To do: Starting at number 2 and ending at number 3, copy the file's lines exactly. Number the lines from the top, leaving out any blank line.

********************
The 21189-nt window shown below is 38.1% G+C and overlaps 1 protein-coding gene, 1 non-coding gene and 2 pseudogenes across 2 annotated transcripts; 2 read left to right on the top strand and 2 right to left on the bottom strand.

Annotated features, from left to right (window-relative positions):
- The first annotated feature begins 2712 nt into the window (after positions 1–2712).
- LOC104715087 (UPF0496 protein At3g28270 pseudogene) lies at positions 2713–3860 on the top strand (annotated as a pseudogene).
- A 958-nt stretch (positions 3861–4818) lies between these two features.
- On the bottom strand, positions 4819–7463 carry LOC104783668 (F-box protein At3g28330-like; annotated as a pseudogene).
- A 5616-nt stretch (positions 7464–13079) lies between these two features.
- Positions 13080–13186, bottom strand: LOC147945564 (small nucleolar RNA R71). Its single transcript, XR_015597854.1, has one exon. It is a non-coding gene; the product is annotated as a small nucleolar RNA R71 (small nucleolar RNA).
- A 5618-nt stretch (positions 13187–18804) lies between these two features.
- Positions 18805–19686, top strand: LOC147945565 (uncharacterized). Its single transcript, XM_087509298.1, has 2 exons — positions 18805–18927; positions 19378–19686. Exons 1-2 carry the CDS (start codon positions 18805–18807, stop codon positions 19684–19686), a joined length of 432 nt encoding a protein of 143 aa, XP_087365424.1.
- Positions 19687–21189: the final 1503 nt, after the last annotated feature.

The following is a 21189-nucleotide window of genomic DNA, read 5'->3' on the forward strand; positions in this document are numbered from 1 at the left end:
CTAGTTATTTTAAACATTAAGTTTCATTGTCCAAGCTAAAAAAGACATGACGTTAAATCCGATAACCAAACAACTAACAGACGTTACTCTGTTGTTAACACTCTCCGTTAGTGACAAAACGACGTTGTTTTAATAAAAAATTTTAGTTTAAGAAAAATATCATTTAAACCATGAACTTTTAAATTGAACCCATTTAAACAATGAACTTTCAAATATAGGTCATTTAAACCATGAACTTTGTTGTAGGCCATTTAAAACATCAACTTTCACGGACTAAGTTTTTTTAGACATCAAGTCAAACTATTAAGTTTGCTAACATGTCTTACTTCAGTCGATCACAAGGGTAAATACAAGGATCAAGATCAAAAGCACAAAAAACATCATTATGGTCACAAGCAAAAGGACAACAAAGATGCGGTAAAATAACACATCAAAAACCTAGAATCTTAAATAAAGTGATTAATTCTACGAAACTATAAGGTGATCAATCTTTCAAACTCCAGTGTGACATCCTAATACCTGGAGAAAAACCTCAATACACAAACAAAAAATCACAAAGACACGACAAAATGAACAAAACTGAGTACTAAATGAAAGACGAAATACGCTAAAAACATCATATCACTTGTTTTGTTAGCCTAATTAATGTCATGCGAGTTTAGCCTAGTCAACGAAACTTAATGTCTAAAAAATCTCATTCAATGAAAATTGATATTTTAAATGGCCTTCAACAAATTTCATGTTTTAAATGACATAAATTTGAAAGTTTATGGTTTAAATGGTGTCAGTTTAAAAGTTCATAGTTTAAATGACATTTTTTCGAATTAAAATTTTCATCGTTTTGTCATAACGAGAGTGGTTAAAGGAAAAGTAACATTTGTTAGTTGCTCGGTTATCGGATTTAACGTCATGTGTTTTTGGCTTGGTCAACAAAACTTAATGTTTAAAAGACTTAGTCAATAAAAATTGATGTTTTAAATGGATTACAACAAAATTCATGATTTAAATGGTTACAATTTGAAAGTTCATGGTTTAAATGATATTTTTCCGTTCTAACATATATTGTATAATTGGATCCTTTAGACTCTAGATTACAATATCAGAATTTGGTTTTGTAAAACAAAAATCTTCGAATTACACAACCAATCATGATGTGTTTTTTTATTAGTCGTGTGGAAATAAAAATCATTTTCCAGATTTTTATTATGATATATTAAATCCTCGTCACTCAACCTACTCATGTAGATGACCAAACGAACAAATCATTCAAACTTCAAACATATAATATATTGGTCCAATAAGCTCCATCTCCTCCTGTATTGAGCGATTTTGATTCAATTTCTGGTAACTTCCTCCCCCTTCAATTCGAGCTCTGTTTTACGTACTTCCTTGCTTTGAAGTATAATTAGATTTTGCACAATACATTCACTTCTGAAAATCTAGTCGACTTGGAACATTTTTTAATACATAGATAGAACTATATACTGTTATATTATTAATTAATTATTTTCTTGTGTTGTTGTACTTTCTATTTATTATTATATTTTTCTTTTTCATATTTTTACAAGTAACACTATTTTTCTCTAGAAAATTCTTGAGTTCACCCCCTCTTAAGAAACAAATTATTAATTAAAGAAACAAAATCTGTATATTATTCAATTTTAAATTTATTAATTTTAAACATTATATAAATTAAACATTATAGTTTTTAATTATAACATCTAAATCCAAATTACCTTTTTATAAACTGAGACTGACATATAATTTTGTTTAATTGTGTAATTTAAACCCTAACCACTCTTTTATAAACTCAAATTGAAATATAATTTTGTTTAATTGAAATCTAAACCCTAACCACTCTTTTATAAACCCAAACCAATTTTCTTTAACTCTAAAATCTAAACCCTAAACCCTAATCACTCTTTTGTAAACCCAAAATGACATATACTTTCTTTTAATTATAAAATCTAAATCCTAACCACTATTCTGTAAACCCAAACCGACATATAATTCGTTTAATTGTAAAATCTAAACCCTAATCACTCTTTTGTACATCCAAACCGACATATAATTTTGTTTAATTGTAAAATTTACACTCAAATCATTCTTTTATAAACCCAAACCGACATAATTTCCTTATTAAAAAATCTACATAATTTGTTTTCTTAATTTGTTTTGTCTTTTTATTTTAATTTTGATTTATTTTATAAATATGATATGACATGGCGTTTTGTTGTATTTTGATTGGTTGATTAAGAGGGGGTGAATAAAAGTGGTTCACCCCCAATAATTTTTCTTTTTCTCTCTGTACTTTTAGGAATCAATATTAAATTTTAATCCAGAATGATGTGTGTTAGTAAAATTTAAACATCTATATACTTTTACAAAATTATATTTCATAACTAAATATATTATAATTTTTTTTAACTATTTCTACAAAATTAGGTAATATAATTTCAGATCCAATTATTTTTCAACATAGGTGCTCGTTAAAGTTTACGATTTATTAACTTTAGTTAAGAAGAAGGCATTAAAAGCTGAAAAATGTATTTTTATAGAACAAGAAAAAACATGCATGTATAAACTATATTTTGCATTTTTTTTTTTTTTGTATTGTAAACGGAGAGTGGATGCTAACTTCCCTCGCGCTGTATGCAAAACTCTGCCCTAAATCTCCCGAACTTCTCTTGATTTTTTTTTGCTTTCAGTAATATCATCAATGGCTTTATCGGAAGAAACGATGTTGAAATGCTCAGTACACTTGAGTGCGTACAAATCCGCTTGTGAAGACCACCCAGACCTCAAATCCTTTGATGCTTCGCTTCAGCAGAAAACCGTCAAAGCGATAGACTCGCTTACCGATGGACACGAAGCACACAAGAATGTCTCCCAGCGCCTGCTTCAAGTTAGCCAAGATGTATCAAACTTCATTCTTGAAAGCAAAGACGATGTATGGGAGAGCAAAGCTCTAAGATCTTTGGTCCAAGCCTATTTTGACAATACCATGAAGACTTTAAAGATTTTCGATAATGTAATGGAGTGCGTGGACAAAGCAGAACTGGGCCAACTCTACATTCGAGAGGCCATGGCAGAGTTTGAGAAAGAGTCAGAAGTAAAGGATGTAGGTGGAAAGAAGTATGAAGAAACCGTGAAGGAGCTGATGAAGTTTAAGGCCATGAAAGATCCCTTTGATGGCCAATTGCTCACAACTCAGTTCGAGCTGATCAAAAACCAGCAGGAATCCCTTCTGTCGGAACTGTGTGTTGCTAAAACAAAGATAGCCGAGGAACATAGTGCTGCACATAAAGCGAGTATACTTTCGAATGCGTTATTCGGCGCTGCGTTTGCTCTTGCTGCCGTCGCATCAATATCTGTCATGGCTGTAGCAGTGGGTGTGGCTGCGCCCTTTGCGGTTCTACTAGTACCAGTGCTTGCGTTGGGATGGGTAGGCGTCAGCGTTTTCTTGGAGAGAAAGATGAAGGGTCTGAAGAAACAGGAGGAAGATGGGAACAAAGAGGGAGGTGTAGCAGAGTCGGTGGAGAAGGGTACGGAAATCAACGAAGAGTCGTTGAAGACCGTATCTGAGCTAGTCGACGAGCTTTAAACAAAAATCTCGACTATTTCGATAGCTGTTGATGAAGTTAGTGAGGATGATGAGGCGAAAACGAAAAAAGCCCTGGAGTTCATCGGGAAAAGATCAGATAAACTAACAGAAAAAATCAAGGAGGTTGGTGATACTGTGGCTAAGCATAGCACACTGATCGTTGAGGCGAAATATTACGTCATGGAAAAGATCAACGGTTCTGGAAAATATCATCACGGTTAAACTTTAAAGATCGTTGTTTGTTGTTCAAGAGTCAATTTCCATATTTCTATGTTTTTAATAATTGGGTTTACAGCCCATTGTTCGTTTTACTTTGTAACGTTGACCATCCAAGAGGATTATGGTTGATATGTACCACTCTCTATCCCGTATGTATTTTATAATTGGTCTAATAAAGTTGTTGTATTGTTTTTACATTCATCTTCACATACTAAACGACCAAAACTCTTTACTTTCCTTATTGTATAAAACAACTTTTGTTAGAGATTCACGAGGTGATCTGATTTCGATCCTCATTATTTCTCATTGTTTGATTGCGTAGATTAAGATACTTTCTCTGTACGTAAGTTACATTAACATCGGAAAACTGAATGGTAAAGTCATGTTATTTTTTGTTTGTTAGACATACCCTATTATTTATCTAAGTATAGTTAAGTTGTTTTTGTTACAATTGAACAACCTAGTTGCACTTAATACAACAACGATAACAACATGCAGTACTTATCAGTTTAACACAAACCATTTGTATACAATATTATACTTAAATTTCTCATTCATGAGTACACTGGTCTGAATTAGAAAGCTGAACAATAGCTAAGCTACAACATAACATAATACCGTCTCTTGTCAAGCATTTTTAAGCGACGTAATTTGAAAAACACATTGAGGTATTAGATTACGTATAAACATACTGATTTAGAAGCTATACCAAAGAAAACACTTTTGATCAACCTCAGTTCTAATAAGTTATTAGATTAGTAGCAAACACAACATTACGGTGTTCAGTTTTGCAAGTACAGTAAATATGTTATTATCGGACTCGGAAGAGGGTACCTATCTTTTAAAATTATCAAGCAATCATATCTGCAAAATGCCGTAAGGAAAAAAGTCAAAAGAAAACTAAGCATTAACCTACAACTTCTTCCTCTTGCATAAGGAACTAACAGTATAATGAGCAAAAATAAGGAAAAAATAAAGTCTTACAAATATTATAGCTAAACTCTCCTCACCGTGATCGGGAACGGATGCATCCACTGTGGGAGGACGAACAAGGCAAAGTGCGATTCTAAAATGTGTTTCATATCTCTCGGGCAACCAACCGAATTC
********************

Annotated features, from left to right (window-relative positions):
- The first annotated feature begins 2712 nt into the window (after positions 1–2712).